He describes himself as laidback and introverted, but Quah Zheng Wen did not mince his words as he expressed his desire to "make a splash" at the Rio Olympics next August.
"I hope to not just be a participant like I was in 2012. I also hope to make a splash there," Quah said in an interview at the OCBC Aquatic Centre yesterday, following a swimming clinic where he dished out advice to swimmers aged between 8 and 15.
The 19-year-old is already on his way to making an impact in Rio, having met two Olympic "A" qualifiying times.
He is set to compete in at least the 100m backstroke and the 200m butterfly events.
Three years ago, he participated in the London Olympics, but did not make it past the 400m individual medley heats.
This weekend, Quah will be taking to the pool for the Fina/airweave Swimming World Cup Singapore.
Earlier, he had won three bronzes in the 50m and 100m backstroke events in the Paris and Moscow stops.
However, Quah does not feel the pressure to make it to the podium in the Singapore leg, preferring to put the focus on his training instead.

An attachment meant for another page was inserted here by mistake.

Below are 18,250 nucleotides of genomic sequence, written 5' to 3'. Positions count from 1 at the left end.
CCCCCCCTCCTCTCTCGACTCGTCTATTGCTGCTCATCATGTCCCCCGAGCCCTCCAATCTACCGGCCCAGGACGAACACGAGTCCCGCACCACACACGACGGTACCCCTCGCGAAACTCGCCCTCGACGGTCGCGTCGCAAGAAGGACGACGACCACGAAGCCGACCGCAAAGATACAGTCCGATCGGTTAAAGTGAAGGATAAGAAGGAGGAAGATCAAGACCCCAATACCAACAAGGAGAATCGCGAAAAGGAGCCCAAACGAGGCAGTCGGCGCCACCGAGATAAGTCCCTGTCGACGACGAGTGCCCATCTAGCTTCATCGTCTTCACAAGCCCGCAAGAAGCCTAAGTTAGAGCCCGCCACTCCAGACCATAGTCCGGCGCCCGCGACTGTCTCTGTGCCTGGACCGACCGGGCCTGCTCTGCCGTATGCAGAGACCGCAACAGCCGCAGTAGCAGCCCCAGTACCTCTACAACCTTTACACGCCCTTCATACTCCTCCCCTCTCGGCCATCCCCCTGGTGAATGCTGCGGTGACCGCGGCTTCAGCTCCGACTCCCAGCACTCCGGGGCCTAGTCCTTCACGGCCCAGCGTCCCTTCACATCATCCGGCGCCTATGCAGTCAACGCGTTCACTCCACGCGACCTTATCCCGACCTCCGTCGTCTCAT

"We're just training through, not even taking a day off before that. But, if I win a medal, it'd be great," he added.
In national coach Sergio Lopez, Quah has just the right mentor to get him to where he wants to be. He is not the only one to benefit from the Spaniard's tutelage.
American Kevin Cordes had flown all the way to Singapore to seek Lopez's mentoring before the Rio Olympics.
Since June, the 23-year-old breaststroke specialist started training under Lopez, a 200m breaststroke Olympic bronze medallist in Seoul 1988, and has already reaped rewards.
Cordes won a silver in the 200m breaststroke and three more medals at last month's World Championships in Kazan, Russia.
On his way towards helping the US finish second, just behind winners Great Britain in the 4x100m mix medley relay, Cordes clocked 58.63 seconds in the 100m breaststroke leg, more than a second off his personal best of 59.78 in the individual event.
"It has definitely been rewarding to come here," said Cordes.
"It was a bit scary coming across the world.
"But I had a goal in mind, and the medals at the World Championships were very special and it made everything worthwhile.
"Lopez helped me grasp the one-course backstroke, and changed my structure to make it more long-course friendly.
"It's been a lot of attention to detail and getting a plan and sticking to it.
"Lopez has also given me a lot of confidence race after race, keeping me positive."
This article was first published on Sept 27, 2015.
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